The Obama administration has unveiled a plan to help combat multidrug-resistant tuberculosis (MDR-TB) in the United States and globally.
While about 100 cases of MDR-TB are diagnosed annually in the U.S., the disease affects nearly half a million people around the world every year.
The plan released Tuesday is the first from the White House to address the global threat of MDR-TB, the deadlier strain of tuberculosis.
The National Action Plan is built on three goals: strengthening domestic capacity to combat MDR-TB; improving work with other countries to better address the disease; and accelerating basic and applied research and development.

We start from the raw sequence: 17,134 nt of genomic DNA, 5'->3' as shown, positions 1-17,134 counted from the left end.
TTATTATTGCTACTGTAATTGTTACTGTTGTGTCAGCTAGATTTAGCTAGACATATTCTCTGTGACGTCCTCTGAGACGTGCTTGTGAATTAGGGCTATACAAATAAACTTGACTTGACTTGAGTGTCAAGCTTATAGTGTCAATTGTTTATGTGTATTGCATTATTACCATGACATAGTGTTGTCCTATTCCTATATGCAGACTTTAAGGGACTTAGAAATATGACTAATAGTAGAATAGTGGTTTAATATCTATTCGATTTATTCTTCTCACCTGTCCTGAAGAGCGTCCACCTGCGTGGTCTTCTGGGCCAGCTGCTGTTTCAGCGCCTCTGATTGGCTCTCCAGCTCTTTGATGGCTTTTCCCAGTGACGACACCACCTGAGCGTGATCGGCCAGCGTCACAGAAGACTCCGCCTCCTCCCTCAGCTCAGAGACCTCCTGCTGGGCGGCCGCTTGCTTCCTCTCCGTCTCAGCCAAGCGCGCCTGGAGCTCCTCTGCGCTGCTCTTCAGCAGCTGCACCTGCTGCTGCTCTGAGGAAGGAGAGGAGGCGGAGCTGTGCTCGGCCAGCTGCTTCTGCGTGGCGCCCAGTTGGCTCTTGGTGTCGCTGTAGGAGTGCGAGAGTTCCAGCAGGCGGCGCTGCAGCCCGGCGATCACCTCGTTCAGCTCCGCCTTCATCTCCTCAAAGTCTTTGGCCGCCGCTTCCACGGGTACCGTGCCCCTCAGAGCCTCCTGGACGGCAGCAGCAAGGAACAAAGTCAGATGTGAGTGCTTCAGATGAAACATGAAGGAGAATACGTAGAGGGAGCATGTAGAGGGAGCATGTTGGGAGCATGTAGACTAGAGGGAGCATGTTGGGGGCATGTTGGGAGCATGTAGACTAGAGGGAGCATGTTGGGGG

The White House's proposal to deal with the disease includes a call to "initiate appropriate treatment for 25 percent of patients with MDR-TB in 10 countries with the highest burdens of MDR-TB" by the end of 2016.
The three-to-five-year plan is in line with the World Health Organization's global strategy to end tuberculosis around the world.
More than 9.5 million people became ill with TB last year, according to the WHO, which recently reported that TB is a leading killer of HIV-positive people.